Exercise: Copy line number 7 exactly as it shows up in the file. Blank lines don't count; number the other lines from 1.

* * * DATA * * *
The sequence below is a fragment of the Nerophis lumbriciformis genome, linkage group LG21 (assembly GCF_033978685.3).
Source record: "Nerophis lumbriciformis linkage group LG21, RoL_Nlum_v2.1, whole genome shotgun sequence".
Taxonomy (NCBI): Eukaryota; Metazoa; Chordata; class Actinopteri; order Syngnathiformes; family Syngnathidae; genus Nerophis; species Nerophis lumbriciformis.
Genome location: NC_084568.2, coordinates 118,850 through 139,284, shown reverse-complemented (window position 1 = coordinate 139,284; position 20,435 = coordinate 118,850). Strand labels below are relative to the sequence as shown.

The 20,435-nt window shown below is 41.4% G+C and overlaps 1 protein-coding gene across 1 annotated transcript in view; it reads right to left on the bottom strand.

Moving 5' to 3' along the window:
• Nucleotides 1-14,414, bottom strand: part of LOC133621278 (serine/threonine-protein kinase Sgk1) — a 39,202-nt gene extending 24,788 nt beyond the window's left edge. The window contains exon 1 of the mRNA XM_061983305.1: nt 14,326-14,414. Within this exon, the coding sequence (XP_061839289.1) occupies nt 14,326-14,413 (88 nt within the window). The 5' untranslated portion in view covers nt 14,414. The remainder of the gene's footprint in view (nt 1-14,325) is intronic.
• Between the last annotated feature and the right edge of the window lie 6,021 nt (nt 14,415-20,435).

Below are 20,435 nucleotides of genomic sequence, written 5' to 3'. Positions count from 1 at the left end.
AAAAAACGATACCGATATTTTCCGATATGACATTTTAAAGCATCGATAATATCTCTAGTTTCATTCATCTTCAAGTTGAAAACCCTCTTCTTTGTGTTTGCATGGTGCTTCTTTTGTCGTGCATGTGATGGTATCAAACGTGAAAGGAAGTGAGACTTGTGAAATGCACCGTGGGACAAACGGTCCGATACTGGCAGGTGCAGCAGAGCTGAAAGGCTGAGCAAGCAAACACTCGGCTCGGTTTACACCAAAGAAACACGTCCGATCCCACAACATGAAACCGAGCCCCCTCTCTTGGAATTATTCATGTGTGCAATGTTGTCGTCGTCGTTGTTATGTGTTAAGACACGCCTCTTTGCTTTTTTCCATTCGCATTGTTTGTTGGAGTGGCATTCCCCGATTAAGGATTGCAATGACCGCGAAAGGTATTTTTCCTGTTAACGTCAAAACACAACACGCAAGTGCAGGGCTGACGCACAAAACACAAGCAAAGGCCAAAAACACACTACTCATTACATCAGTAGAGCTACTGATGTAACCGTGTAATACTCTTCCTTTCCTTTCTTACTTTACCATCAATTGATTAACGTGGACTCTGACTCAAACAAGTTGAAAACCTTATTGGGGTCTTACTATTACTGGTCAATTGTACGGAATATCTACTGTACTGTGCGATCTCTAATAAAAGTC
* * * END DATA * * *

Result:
• Nucleotides 1-14,414, bottom strand: part of LOC133621278 (serine/threonine-protein kinase Sgk1) — a 39,202-nt gene extending 24,788 nt beyond the window's left edge. The window contains exon 1 of the mRNA XM_061983305.1: nt 14,326-14,414. Within this exon, the coding sequence (XP_061839289.1) occupies nt 14,326-14,413 (88 nt within the window). The 5' untranslated portion in view covers nt 14,414. The remainder of the gene's footprint in view (nt 1-14,325) is intronic.